Mutual Support

In my inaugural 2018 post, I presented three takeaway themes from FATF’s November 2017 Guidance on Private Sector Information Sharing.   The first – Data privacy and AML/CFT are not mutually exclusive – is a straight forward observation that is addressed head on by the Guidance.

“AML/CFT and DPP public policy goals are not mutually exclusive and should recognize support and be balanced.”

It is an overdue statement that should bring privacy to the forefront of financial crime compliance discussion, not only because it brings data privacy on par, but because of the assertion that they support each other.   But even as the Guidance emphasizes mutual support, it doesn’t exactly articulate how one reinforces the other.  Yet, it is important to understand the relationship because it promotes effective and legal data sharing for AML/CFT.

AML/CFT compliance programs depend on the sharing of data among many different groups, and requires financial institutions (FIs) to know what data to collect and use, know when to share it, and with whom to share it.  These are difficult tasks owing to a host of factors including, but not limited to, the varied types of data and volume of data needed for risk-based decision-making. Privacy controls would seem to complicate the matter because they mandate certain rules for processing data for specific purposes.

As I have said in the past, the duality of data – the condition that financial data is both commercial and potentially criminal at the same time creates a conundrum for FIs.  Determining when financial data’s commercial use ended and when AML/CFT use began is therefore a fundamental problem of implementation because that point determines when commercial rules concluded and AML/CFT data privacy governance kicked in. To further complicate matters, the ‘switch’ is not permanent since an individual’s data flows back and forth during the life-cycle of the business relationship. Lastly, the criteria will be unique within an FI and its group [internal], or if sharing is conducted FI to FI, or if an FI transfers to authorities (and vice versa) [external].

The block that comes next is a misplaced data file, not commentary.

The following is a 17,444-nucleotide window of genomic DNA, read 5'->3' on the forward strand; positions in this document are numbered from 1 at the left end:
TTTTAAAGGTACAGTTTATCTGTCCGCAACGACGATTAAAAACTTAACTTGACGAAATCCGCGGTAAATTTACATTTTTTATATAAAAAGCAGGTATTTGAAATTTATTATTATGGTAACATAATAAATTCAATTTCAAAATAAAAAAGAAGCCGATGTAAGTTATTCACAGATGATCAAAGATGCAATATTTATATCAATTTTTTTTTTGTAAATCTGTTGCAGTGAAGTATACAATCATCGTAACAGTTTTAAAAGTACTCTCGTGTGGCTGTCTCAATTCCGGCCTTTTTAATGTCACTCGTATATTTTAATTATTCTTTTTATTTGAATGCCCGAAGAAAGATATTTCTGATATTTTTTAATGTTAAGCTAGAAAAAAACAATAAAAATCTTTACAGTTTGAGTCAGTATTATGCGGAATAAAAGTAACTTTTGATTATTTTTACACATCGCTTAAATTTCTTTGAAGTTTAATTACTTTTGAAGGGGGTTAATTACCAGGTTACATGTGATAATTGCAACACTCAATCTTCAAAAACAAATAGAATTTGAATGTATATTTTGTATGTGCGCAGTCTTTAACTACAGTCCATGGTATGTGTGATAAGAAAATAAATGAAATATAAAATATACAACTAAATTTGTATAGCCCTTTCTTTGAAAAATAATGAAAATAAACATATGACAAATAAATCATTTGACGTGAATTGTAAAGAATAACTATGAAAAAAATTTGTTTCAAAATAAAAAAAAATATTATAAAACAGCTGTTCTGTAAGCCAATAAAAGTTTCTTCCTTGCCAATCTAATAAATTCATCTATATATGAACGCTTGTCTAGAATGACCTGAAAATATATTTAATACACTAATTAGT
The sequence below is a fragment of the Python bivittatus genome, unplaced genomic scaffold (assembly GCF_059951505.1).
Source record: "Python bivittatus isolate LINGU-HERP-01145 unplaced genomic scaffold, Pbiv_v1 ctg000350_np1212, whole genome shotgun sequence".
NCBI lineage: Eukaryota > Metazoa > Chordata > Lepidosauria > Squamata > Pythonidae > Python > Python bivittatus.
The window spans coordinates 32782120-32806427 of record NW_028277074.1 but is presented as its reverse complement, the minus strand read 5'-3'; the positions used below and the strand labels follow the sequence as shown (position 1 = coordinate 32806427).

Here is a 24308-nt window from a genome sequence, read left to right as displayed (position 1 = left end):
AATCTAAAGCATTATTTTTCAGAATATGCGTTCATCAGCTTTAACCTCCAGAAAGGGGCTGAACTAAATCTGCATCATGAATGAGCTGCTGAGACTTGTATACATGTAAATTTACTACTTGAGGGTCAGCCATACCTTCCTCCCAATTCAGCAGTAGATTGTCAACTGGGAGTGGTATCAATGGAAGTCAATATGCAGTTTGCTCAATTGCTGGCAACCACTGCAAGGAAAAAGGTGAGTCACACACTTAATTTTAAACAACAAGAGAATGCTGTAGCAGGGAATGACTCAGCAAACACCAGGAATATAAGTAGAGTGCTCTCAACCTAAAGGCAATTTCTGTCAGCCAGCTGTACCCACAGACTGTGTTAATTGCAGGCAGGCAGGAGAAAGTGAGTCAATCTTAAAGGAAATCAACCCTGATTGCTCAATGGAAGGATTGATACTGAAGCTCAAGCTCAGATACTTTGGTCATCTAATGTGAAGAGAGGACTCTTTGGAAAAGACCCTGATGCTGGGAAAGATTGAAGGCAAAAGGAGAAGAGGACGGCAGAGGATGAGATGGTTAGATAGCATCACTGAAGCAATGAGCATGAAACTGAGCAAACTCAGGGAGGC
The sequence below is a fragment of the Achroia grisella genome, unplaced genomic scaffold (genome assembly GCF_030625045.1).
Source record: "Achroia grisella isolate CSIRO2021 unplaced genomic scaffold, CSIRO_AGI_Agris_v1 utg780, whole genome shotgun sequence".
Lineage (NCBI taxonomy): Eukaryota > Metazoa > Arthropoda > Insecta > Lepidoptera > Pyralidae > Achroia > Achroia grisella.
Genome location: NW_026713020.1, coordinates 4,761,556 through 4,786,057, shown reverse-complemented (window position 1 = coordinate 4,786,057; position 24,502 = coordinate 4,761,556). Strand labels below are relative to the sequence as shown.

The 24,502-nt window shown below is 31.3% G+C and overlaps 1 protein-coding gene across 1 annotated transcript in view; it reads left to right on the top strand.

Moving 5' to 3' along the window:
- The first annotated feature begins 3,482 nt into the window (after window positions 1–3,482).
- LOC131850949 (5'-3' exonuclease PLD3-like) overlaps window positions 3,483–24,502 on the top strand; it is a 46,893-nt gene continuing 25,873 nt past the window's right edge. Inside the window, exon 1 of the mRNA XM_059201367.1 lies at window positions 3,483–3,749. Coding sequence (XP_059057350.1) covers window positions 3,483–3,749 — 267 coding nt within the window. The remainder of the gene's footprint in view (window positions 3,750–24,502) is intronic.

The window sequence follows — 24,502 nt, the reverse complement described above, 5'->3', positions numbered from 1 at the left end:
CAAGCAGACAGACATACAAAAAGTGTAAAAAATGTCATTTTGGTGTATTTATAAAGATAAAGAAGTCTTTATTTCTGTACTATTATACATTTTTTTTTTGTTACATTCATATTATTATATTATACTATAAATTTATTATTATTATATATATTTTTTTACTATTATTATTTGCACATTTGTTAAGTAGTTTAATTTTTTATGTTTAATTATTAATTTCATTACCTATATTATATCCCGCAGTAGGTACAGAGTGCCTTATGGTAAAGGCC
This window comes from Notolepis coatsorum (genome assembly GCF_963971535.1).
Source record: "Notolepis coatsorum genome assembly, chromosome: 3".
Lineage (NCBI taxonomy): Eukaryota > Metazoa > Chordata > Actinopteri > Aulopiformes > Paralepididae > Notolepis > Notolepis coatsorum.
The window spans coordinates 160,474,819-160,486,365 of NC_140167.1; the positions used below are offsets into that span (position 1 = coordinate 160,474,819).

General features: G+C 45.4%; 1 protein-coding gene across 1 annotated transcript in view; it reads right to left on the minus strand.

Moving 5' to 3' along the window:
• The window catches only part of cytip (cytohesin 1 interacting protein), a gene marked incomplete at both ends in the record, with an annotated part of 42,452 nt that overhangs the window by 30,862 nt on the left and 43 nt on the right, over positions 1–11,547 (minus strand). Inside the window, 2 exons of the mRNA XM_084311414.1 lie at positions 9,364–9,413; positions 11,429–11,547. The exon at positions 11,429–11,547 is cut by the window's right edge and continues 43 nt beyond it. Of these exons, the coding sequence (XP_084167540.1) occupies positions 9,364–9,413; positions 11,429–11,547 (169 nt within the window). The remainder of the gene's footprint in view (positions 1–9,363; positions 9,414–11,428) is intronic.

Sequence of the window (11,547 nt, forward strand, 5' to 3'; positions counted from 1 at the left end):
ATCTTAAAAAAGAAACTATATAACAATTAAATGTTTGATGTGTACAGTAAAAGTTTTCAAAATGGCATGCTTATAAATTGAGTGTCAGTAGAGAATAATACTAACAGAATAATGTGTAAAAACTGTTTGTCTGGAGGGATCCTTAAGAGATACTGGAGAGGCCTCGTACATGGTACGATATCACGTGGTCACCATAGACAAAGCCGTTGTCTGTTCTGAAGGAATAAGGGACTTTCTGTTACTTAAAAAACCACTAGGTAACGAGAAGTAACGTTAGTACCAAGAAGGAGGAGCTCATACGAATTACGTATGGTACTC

However, this is where understanding the privacy/compliance support nexus is important. Knowing this, while FATF did not explicitly outline how privacy supports AML/CFT or how to apply it in a compliance program, it did provide components of that support process, which I have been incorporating into a framework.  In this post, I outline the role of three components;

  • Technology
  • Data standardization
  • Data governance

Technology:

FATF notes that FIs confront a mish-mash of incompatible systems, software, and data formats within and across a group (often from mergers and acquisitions), and/or deal with older technologies that make upgrades difficult or impossible without incurring massive costs – all of which can impede information sharing.  Each environment may be designed to process different types of data for varied uses.  Some systems may be repetitious AML solutions across business lines, while others may ingest data that was not collected for AML use, but may be necessary at some point in the compliance workflow. The latter can make data transfer difficult, because the data was collected for one purpose, but essential to another use.  This is certainly true for example, KYC processes, where customer information is collected for a commercial relationship, but could easily be escalated to EDD or FIU groups.  Again, it is not a stretch to say that many banking databases or systems hold dual purpose or dual use data.

A primary exercise in applying privacy by design principles involves conducting a data inventory (aka mapping, lineage) – a survey of what data is collected and from where, its purpose, its access permissions, conditions of transfer, and its storage, retention, and deletion.  Done well, it maps where AML and non-AML systems and data comingle, which help identify where commercial to compliance flows occur.

Data Standardization & Data Governance: